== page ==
Before it actually sits down in the oil, it will start slinging oil.
Same concept in the crankcase just higher RPM and closed in space.

By the fifth pic, you've got a couple quarts in the sump.
All that oil right next to the sump port and the pump can't pic it up?

dieselvette 8th August 2019 02:13

Does anyone have GPM ratings for the pump supply, scavenge pre-07, and scavenge 07-up?

(How fast would you expect it to recover then, after all the slung oil settles back down to the bottom?)

Hippysmack 8th August 2019 02:17

Quote:

Originally Posted by dieselvette (Post 5768406)
Well, I think you and Hippy are both right, but how does it get to that point? I mean it makes total sense that the oil is flying around in there and NOT at the sump inlet, but what caused it to not get there? Was it accumulated in the bottom /front of the oil pan instead of the back? Why?

If there's too much air in the CC is it just so violent that everything flys everwhere but not to the sump? Or does wetsumping not happen at all at higher CC pressure unless other problem?

If there's too little air in the sump there is not enough draft to push the oil to the back?

Yes, it is violent in there.

The oil is flying around in there, it's also rising into suspension with the air and getting blown around, hitting things falling out of suspension back to the floor.

I think the disconnect is positive and negative pressures.
Normal scenario for scavenging:
Positive pressure (downstroke) is GOOD for scavenging.
PUSHES the oil to the sump port for pump pickup (detach that from puking oil).. this is normal.
Once it's to the sump port, the pump removes it.

Negative pressure (slight on upstroke) is not necessarily bad for scavenging since there is only so much oil in the sump to remove.
But it doesn't push the oil to the sump port as on downstroke.
This is also normal.

The pics you posted depict a never ending vacuum in the crankcase.
This is not consistent with the motion of the pistons.

Hippysmack 8th August 2019 02:26

Quote:

Originally Posted by dieselvette (Post 5768409)
Does anyone have GPM ratings for the pump supply, scavenge pre-07, and scavenge 07-up?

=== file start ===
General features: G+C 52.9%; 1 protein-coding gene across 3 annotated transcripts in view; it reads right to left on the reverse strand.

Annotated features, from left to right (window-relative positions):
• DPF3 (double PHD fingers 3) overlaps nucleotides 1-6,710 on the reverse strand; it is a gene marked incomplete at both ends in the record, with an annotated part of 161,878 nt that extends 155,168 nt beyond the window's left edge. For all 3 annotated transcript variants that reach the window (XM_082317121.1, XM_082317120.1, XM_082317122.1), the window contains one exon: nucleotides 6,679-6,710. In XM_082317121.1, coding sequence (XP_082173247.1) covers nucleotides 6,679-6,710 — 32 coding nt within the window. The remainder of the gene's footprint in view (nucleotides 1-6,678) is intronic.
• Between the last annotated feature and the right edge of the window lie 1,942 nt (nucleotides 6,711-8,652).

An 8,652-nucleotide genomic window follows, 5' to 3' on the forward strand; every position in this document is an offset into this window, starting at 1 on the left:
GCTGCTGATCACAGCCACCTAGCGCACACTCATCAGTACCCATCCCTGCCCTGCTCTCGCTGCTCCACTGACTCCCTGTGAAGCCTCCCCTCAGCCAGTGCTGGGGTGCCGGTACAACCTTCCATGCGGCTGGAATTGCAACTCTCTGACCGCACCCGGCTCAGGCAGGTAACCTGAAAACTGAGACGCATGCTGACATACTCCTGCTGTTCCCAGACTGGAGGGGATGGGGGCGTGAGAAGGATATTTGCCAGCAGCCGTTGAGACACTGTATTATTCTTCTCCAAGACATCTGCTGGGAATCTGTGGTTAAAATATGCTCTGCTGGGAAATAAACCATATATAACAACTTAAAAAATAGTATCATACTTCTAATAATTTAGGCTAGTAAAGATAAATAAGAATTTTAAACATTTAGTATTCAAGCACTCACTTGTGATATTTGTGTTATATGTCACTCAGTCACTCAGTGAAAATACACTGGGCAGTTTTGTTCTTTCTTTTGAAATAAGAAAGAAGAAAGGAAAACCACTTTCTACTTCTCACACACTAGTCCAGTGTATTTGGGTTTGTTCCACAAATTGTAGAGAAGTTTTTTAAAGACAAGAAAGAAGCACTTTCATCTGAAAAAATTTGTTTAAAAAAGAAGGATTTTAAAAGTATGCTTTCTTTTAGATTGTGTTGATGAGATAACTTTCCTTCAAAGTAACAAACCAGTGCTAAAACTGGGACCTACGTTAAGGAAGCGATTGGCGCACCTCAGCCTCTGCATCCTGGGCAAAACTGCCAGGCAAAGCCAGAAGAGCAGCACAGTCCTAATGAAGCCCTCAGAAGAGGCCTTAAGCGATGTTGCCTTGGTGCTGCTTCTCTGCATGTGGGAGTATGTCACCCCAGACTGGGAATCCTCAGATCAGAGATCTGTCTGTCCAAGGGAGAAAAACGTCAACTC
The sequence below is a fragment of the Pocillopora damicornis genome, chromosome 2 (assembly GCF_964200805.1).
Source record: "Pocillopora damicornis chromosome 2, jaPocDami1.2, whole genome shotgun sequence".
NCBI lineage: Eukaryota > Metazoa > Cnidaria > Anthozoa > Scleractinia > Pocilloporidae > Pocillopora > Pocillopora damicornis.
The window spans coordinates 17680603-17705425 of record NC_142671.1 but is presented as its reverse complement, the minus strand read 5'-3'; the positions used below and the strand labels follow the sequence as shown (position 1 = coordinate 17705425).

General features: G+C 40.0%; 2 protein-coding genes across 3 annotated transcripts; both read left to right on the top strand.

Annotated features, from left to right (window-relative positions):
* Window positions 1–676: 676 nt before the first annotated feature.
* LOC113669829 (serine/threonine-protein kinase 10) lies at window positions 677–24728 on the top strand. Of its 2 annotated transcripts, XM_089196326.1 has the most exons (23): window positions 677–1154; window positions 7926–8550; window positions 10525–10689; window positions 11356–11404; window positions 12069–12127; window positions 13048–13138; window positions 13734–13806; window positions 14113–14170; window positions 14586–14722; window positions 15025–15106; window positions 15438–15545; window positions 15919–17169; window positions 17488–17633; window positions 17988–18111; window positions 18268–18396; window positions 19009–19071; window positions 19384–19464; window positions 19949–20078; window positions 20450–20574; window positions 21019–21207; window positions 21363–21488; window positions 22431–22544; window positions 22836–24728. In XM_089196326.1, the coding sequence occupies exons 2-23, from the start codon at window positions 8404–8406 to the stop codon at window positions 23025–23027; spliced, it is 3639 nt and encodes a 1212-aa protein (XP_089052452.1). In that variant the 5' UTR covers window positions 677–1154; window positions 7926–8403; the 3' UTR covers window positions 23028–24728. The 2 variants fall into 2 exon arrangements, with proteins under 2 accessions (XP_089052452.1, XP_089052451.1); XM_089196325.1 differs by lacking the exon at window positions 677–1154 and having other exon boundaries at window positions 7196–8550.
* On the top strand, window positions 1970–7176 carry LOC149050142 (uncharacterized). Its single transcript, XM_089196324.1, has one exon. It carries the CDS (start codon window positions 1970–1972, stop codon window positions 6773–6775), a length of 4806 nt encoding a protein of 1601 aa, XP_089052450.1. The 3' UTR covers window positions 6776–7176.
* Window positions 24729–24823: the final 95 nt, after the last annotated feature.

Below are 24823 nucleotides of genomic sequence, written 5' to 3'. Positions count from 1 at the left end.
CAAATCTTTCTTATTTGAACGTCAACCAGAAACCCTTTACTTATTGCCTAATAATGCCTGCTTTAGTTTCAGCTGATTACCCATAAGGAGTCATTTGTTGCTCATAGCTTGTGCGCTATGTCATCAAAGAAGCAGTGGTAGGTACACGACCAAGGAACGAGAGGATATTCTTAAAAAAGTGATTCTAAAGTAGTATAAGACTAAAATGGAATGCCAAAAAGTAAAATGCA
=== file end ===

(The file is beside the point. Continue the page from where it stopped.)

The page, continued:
(How fast would you expect it to recover then, after all the slung oil settles back down to the bottom?)

I don't remember off hand.
I've seen something on the subject but testing needs to be done in a controlled environment including keeping viscosity at operating temp during testing.
That's on my list.
But I haven't seen anything I could lay money on.

Recover...
That's hard to explain.
The engine never recovers oil flow.
It's a constantly varying CC volume, constantly varying oil flow system.
Chaos IS normal. :)
This is the way it has been since the beginning of the Sportster line.

edit:
I guess you could call our engines a 'controlled chaos'. :smoke

bustert 8th August 2019 03:14

i doubt seriously you have more than a few ounces of oil in the trap. after a run, pull the never pull plug and drain it, even angling the machine for max effect.
i think there is corn-fusion with the terms positive and negative. the over-all effect below 5k is a net negative, never a transition to positive.
in electronics, you can have two negative voltages and yet one is more positive only because it is less negative. now i am corn-fused or is it the crown i am drinking.
if there were no blowby, then c/c pressure would remain constant after all, if nothing in, nothing to expell. that says a lot on how leaky these air cooled machines are.

bustert 8th August 2019 03:32

if i had dimensions, figuring volume is no biggie. no, i am not pulling my pump for that.

Hippysmack 8th August 2019 03:54

Yeah, it sounds like the crown.....

Tomcatt 8th August 2019 03:56

I still think that what's needed is an oil pressure relief. At higher revs it would work like "the bypass" but would maintain adequate flow at low(er) revs. Have we come full circle yet?

Or you could buy a set of S&S cases that have better oil management.